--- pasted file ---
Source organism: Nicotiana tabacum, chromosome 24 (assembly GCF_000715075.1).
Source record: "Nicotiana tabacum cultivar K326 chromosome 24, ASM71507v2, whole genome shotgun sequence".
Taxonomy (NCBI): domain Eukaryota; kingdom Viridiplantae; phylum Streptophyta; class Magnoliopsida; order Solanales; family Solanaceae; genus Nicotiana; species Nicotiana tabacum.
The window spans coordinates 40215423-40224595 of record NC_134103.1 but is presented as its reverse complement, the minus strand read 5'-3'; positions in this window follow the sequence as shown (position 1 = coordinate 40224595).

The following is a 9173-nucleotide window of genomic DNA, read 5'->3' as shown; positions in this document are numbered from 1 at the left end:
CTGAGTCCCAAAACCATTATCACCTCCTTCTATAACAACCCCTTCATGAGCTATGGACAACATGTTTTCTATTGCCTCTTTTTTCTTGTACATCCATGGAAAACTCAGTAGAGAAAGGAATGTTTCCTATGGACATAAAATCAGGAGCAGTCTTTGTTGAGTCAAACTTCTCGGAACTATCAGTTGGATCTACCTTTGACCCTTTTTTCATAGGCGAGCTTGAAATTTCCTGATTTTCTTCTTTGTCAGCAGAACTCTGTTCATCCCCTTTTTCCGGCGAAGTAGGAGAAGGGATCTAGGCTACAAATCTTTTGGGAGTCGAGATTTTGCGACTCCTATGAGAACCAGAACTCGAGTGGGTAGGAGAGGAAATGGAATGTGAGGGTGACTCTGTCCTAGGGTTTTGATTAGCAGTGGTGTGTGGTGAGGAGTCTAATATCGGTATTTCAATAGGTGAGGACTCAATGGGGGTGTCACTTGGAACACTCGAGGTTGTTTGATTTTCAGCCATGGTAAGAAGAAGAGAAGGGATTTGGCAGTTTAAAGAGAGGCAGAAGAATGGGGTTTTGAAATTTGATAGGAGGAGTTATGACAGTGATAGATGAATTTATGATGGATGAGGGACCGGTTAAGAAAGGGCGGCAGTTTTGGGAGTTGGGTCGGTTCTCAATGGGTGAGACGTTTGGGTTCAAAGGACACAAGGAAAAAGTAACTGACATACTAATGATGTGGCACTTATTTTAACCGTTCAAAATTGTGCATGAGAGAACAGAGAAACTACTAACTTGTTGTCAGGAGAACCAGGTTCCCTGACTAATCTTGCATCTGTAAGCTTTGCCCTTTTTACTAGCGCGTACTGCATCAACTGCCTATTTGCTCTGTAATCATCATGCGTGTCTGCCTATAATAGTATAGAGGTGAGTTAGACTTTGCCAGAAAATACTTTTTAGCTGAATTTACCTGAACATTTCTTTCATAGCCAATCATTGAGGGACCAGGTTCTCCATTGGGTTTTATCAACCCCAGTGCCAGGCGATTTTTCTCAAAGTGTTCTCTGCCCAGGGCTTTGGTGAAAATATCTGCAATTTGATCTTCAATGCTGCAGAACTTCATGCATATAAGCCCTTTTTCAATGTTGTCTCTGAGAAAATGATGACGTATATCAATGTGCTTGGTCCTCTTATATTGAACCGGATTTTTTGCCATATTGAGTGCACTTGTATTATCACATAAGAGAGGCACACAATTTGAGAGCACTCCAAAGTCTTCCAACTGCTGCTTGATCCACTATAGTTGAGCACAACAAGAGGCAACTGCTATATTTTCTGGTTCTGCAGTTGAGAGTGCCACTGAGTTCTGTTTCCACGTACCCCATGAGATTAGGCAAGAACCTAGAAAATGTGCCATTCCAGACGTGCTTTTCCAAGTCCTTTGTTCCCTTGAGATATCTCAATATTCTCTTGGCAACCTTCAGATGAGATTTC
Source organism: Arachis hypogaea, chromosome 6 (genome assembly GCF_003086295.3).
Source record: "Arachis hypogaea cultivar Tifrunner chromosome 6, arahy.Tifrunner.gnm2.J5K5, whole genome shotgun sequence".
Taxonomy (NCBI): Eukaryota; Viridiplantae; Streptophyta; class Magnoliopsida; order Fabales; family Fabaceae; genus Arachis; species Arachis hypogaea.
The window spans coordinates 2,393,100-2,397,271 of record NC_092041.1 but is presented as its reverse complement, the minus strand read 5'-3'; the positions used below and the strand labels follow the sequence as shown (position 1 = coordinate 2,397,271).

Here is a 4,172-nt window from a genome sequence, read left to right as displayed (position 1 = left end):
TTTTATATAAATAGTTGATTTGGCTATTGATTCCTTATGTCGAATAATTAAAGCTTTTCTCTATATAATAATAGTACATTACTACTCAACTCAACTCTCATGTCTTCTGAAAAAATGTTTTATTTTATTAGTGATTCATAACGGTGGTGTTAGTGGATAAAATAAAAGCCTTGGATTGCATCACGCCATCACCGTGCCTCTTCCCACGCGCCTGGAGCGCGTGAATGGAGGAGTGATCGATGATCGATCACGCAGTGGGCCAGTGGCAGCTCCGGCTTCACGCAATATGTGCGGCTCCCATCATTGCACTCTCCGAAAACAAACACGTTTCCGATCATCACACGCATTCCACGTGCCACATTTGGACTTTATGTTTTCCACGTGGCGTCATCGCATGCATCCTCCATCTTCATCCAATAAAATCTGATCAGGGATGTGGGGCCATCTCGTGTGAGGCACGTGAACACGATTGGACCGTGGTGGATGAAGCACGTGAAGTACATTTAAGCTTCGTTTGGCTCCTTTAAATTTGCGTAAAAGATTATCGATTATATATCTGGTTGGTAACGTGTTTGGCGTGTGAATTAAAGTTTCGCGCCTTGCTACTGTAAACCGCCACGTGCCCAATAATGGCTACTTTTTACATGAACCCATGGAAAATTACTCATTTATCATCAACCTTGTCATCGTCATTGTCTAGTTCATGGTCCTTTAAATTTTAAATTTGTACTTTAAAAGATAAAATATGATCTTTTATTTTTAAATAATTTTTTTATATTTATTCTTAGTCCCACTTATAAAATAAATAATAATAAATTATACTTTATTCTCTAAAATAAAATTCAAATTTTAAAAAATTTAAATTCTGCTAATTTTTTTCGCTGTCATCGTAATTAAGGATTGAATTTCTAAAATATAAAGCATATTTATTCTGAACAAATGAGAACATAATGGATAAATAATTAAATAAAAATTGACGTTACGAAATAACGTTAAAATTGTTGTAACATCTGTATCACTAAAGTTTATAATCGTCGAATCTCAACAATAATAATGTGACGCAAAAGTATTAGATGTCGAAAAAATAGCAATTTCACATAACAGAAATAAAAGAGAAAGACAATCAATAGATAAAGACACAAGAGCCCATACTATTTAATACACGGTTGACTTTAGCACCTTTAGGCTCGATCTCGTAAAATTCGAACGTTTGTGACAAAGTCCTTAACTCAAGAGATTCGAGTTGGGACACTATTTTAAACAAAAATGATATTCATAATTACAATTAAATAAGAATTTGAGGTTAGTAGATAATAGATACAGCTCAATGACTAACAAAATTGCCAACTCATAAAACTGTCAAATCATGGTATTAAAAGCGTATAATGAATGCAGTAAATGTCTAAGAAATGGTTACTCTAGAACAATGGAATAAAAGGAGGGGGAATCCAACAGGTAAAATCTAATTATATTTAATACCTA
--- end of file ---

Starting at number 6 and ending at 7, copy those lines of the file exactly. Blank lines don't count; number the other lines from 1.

CTGAGTCCCAAAACCATTATCACCTCCTTCTATAACAACCCCTTCATGAGCTATGGACAACATGTTTTCTATTGCCTCTTTTTTCTTGTACATCCATGGAAAACTCAGTAGAGAAAGGAATGTTTCCTATGGACATAAAATCAGGAGCAGTCTTTGTTGAGTCAAACTTCTCGGAACTATCAGTTGGATCTACCTTTGACCCTTTTTTCATAGGCGAGCTTGAAATTTCCTGATTTTCTTCTTTGTCAGCAGAACTCTGTTCATCCCCTTTTTCCGGCGAAGTAGGAGAAGGGATCTAGGCTACAAATCTTTTGGGAGTCGAGATTTTGCGACTCCTATGAGAACCAGAACTCGAGTGGGTAGGAGAGGAAATGGAATGTGAGGGTGACTCTGTCCTAGGGTTTTGATTAGCAGTGGTGTGTGGTGAGGAGTCTAATATCGGTATTTCAATAGGTGAGGACTCAATGGGGGTGTCACTTGGAACACTCGAGGTTGTTTGATTTTCAGCCATGGTAAGAAGAAGAGAAGGGATTTGGCAGTTTAAAGAGAGGCAGAAGAATGGGGTTTTGAAATTTGATAGGAGGAGTTATGACAGTGATAGATGAATTTATGATGGATGAGGGACCGGTTAAGAAAGGGCGGCAGTTTTGGGAGTTGGGTCGGTTCTCAATGGGTGAGACGTTTGGGTTCAAAGGACACAAGGAAAAAGTAACTGACATACTAATGATGTGGCACTTATTTTAACCGTTCAAAATTGTGCATGAGAGAACAGAGAAACTACTAACTTGTTGTCAGGAGAACCAGGTTCCCTGACTAATCTTGCATCTGTAAGCTTTGCCCTTTTTACTAGCGCGTACTGCATCAACTGCCTATTTGCTCTGTAATCATCATGCGTGTCTGCCTATAATAGTATAGAGGTGAGTTAGACTTTGCCAGAAAATACTTTTTAGCTGAATTTACCTGAACATTTCTTTCATAGCCAATCATTGAGGGACCAGGTTCTCCATTGGGTTTTATCAACCCCAGTGCCAGGCGATTTTTCTCAAAGTGTTCTCTGCCCAGGGCTTTGGTGAAAATATCTGCAATTTGATCTTCAATGCTGCAGAACTTCATGCATATAAGCCCTTTTTCAATGTTGTCTCTGAGAAAATGATGACGTATATCAATGTGCTTGGTCCTCTTATATTGAACCGGATTTTTTGCCATATTGAGTGCACTTGTATTATCACATAAGAGAGGCACACAATTTGAGAGCACTCCAAAGTCTTCCAACTGCTGCTTGATCCACTATAGTTGAGCACAACAAGAGGCAACTGCTATATTTTCTGGTTCTGCAGTTGAGAGTGCCACTGAGTTCTGTTTCCACGTACCCCATGAGATTAGGCAAGAACCTAGAAAATGTGCCATTCCAGACGTGCTTTTCCAAGTCCTTTGTTCCCTTGAGATATCTCAATATTCTCTTGGCAACCTTCAGATGAGATTTC
Source organism: Arachis hypogaea, chromosome 6 (genome assembly GCF_003086295.3).